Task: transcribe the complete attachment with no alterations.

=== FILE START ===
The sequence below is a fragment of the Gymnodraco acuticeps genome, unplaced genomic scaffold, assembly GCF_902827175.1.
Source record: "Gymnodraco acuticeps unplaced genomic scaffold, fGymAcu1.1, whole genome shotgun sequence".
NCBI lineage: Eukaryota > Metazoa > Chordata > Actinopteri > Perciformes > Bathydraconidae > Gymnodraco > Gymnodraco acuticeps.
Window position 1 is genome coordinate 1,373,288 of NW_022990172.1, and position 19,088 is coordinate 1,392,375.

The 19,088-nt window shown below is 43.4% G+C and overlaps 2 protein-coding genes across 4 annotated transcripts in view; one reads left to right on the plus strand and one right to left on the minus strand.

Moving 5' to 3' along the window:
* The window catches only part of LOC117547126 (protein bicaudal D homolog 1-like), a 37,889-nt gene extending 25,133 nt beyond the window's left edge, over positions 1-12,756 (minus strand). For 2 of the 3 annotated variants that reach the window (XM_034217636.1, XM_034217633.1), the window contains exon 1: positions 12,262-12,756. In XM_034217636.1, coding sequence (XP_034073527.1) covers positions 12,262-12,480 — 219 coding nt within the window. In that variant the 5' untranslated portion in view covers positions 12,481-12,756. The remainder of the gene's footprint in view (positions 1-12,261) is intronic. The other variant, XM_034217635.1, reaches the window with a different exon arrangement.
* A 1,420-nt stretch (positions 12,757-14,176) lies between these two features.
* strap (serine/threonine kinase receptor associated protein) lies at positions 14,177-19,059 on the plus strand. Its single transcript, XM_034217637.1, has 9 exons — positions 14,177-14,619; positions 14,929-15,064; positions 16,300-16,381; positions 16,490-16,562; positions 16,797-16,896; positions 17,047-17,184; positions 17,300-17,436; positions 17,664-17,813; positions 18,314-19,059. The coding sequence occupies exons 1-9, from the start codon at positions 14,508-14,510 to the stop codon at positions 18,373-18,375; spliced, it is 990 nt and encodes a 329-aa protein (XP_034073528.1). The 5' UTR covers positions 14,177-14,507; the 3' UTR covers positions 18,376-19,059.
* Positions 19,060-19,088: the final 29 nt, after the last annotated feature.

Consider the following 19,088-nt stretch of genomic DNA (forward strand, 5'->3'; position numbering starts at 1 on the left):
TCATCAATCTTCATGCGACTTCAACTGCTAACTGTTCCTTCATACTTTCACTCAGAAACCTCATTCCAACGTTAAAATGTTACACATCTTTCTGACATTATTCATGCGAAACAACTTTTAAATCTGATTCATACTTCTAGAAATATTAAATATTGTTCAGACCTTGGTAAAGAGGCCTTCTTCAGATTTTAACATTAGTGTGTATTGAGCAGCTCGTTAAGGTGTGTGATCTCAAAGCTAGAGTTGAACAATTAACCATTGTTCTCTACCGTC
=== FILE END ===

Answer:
The sequence below is a fragment of the Gymnodraco acuticeps genome, unplaced genomic scaffold, assembly GCF_902827175.1.
Source record: "Gymnodraco acuticeps unplaced genomic scaffold, fGymAcu1.1, whole genome shotgun sequence".
NCBI lineage: Eukaryota > Metazoa > Chordata > Actinopteri > Perciformes > Bathydraconidae > Gymnodraco > Gymnodraco acuticeps.
Window position 1 is genome coordinate 1,373,288 of NW_022990172.1, and position 19,088 is coordinate 1,392,375.

The 19,088-nt window shown below is 43.4% G+C and overlaps 2 protein-coding genes across 4 annotated transcripts in view; one reads left to right on the plus strand and one right to left on the minus strand.

Moving 5' to 3' along the window:
* The window catches only part of LOC117547126 (protein bicaudal D homolog 1-like), a 37,889-nt gene extending 25,133 nt beyond the window's left edge, over positions 1-12,756 (minus strand). For 2 of the 3 annotated variants that reach the window (XM_034217636.1, XM_034217633.1), the window contains exon 1: positions 12,262-12,756. In XM_034217636.1, coding sequence (XP_034073527.1) covers positions 12,262-12,480 — 219 coding nt within the window. In that variant the 5' untranslated portion in view covers positions 12,481-12,756. The remainder of the gene's footprint in view (positions 1-12,261) is intronic. The other variant, XM_034217635.1, reaches the window with a different exon arrangement.
* A 1,420-nt stretch (positions 12,757-14,176) lies between these two features.
* strap (serine/threonine kinase receptor associated protein) lies at positions 14,177-19,059 on the plus strand. Its single transcript, XM_034217637.1, has 9 exons — positions 14,177-14,619; positions 14,929-15,064; positions 16,300-16,381; positions 16,490-16,562; positions 16,797-16,896; positions 17,047-17,184; positions 17,300-17,436; positions 17,664-17,813; positions 18,314-19,059. The coding sequence occupies exons 1-9, from the start codon at positions 14,508-14,510 to the stop codon at positions 18,373-18,375; spliced, it is 990 nt and encodes a 329-aa protein (XP_034073528.1). The 5' UTR covers positions 14,177-14,507; the 3' UTR covers positions 18,376-19,059.
* Positions 19,060-19,088: the final 29 nt, after the last annotated feature.

Consider the following 19,088-nt stretch of genomic DNA (forward strand, 5'->3'; position numbering starts at 1 on the left):
TCATCAATCTTCATGCGACTTCAACTGCTAACTGTTCCTTCATACTTTCACTCAGAAACCTCATTCCAACGTTAAAATGTTACACATCTTTCTGACATTATTCATGCGAAACAACTTTTAAATCTGATTCATACTTCTAGAAATATTAAATATTGTTCAGACCTTGGTAAAGAGGCCTTCTTCAGATTTTAACATTAGTGTGTATTGAGCAGCTCGTTAAGGTGTGTGATCTCAAAGCTAGAGTTGAACAATTAACCATTGTTCTCTACCGTC